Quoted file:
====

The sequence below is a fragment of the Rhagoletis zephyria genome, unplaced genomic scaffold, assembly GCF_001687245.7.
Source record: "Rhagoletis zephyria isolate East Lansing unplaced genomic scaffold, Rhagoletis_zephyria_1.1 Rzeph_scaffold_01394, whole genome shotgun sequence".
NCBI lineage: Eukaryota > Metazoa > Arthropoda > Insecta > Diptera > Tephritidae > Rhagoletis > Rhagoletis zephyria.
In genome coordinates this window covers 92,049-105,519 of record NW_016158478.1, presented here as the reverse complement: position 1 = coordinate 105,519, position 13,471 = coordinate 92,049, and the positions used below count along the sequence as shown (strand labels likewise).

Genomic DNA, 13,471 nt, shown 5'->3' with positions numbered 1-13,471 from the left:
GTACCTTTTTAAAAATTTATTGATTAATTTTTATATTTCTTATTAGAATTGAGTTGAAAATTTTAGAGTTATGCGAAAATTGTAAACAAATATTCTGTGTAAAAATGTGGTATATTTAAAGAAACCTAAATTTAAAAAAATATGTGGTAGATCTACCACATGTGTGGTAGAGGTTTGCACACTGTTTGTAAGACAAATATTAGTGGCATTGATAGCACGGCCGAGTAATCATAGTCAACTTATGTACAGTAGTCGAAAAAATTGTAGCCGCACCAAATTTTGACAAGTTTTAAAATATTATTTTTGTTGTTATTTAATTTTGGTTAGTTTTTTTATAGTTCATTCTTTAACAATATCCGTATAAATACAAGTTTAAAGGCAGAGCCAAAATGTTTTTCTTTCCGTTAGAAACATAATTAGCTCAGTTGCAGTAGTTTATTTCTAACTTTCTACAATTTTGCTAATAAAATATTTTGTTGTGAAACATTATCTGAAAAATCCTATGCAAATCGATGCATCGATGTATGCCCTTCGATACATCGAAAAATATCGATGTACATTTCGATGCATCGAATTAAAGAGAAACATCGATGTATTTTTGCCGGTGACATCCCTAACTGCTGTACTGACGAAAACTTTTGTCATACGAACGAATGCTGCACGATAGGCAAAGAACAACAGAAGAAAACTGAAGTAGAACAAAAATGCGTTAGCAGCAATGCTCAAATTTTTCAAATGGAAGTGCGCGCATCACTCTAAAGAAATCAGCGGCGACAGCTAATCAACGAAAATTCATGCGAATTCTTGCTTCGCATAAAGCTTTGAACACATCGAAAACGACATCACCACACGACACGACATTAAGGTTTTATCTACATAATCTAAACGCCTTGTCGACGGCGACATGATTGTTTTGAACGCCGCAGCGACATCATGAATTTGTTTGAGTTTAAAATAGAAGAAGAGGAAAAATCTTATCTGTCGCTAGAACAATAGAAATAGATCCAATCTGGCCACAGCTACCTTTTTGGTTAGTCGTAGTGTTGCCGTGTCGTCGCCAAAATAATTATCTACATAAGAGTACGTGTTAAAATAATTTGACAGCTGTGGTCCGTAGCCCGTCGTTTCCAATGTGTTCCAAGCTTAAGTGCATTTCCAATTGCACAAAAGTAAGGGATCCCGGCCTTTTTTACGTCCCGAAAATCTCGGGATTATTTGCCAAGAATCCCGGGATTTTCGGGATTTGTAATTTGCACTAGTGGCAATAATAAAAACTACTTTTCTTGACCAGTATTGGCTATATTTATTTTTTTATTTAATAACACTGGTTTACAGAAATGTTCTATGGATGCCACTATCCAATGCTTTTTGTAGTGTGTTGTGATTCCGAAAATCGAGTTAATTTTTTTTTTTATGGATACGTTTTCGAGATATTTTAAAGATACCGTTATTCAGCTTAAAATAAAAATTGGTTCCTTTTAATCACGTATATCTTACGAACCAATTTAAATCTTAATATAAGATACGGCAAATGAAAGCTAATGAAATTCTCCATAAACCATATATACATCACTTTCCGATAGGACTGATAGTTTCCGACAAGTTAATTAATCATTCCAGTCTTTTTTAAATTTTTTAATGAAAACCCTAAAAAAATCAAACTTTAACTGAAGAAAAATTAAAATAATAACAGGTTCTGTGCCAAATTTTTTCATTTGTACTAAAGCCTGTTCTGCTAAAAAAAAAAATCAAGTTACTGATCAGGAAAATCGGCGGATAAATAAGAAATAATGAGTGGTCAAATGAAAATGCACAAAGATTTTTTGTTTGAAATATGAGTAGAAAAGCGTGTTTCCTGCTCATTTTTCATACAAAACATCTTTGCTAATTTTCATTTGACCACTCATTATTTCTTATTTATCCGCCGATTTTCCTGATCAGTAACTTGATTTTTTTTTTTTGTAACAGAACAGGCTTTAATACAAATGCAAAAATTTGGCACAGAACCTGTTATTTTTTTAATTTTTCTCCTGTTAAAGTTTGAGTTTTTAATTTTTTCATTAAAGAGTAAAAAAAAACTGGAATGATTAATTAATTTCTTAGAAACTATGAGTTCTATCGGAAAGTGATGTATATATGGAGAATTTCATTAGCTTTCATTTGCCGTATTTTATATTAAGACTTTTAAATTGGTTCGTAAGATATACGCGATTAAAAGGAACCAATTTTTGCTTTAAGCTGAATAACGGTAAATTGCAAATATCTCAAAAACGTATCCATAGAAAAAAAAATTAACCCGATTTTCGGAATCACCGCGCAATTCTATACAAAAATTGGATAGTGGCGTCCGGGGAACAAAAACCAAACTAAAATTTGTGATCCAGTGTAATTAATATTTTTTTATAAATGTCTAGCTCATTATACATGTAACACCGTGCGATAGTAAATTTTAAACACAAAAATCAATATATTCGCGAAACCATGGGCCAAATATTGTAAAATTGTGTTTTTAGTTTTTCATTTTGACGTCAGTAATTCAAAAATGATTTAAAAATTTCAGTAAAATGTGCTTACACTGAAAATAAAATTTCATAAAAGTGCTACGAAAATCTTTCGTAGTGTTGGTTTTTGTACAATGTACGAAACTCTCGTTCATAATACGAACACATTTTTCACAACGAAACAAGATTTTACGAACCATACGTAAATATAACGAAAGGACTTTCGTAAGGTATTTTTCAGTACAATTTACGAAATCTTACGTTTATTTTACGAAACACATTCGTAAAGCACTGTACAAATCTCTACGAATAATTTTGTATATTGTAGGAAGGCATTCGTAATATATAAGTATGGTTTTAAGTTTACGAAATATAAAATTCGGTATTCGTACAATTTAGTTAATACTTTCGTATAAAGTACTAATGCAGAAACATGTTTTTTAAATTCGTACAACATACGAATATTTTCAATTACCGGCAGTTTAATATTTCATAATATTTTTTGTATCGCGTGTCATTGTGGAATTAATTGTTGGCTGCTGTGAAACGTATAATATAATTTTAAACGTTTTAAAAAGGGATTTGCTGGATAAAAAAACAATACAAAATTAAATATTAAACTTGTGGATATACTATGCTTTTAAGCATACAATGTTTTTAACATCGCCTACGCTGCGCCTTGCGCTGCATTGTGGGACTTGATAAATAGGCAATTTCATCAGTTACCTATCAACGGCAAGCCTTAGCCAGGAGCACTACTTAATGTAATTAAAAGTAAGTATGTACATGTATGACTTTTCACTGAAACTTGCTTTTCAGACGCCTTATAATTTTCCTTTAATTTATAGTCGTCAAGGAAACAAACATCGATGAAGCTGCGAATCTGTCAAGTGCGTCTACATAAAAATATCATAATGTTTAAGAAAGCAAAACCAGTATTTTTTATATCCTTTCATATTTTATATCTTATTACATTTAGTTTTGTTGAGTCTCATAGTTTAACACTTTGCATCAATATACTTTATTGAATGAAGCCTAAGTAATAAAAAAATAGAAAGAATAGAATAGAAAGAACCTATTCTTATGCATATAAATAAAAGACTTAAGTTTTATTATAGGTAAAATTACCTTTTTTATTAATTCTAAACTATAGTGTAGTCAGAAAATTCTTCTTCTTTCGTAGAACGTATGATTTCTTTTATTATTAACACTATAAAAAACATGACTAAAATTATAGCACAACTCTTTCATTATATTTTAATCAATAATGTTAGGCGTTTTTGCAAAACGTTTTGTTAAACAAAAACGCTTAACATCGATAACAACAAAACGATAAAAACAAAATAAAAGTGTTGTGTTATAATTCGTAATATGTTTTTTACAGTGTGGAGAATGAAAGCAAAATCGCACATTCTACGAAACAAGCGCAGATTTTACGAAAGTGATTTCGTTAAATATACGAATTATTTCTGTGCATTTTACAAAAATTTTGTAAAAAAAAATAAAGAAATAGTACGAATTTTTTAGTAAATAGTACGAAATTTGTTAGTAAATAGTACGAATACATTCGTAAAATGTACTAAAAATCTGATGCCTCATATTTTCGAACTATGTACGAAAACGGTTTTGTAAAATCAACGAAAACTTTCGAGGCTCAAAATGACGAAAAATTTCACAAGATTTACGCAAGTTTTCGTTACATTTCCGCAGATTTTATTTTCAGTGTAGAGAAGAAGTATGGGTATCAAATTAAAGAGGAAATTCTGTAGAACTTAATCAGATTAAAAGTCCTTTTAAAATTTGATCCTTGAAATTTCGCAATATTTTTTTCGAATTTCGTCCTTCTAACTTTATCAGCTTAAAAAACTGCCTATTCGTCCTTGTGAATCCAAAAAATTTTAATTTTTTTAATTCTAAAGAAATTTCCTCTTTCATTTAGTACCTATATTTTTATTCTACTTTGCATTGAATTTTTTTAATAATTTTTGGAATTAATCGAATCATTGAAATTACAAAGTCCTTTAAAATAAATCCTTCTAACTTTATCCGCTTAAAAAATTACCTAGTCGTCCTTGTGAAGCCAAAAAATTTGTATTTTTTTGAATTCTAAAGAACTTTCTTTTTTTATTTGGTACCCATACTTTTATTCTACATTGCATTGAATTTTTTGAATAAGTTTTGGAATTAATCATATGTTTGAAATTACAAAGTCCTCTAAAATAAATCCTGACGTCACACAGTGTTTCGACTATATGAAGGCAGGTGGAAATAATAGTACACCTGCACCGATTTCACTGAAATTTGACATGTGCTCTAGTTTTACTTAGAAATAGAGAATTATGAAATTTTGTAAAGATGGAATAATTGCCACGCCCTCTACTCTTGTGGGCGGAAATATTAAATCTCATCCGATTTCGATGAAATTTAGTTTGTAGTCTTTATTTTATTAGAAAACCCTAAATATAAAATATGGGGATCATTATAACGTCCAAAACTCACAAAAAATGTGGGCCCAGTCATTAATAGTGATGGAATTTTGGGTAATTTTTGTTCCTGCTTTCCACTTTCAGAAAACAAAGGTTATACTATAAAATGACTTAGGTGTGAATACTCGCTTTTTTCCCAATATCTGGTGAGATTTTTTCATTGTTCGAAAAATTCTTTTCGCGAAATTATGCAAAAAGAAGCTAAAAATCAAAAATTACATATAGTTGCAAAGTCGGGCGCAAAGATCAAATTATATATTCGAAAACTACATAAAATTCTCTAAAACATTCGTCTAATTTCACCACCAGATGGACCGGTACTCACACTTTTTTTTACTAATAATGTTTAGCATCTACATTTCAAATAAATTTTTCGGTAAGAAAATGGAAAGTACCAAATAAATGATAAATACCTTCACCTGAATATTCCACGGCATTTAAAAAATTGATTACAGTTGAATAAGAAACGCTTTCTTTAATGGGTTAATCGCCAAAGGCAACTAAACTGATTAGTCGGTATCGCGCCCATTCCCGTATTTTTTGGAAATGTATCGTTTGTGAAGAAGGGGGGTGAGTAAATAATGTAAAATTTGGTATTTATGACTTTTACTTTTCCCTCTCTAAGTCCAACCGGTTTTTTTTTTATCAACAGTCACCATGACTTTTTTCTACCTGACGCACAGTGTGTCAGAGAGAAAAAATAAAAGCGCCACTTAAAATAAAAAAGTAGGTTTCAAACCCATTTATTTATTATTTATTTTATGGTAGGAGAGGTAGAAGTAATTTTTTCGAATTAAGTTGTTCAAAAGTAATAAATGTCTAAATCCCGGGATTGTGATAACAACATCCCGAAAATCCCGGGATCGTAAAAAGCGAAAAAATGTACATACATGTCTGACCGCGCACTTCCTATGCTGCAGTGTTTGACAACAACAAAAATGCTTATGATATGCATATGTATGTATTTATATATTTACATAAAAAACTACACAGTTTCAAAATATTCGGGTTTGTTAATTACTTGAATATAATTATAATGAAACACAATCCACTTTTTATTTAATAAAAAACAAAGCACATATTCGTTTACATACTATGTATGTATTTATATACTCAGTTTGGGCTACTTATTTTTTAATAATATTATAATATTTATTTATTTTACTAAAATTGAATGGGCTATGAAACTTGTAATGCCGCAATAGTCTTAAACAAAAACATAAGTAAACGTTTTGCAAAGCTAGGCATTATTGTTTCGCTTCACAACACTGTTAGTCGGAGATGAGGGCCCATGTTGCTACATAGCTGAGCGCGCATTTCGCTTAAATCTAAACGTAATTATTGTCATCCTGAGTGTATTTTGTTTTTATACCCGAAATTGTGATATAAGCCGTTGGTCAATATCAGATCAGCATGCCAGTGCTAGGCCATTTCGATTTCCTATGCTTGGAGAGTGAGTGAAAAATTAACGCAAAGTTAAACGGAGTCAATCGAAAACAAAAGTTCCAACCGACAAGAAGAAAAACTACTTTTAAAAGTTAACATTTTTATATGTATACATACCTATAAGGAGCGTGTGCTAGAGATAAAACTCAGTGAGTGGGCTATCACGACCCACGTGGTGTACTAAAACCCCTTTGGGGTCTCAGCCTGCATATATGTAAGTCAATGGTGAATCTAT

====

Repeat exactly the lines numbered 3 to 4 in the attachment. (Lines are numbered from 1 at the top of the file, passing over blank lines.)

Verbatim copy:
NCBI lineage: Eukaryota > Metazoa > Arthropoda > Insecta > Diptera > Tephritidae > Rhagoletis > Rhagoletis zephyria.
In genome coordinates this window covers 92,049-105,519 of record NW_016158478.1, presented here as the reverse complement: position 1 = coordinate 105,519, position 13,471 = coordinate 92,049, and the positions used below count along the sequence as shown (strand labels likewise).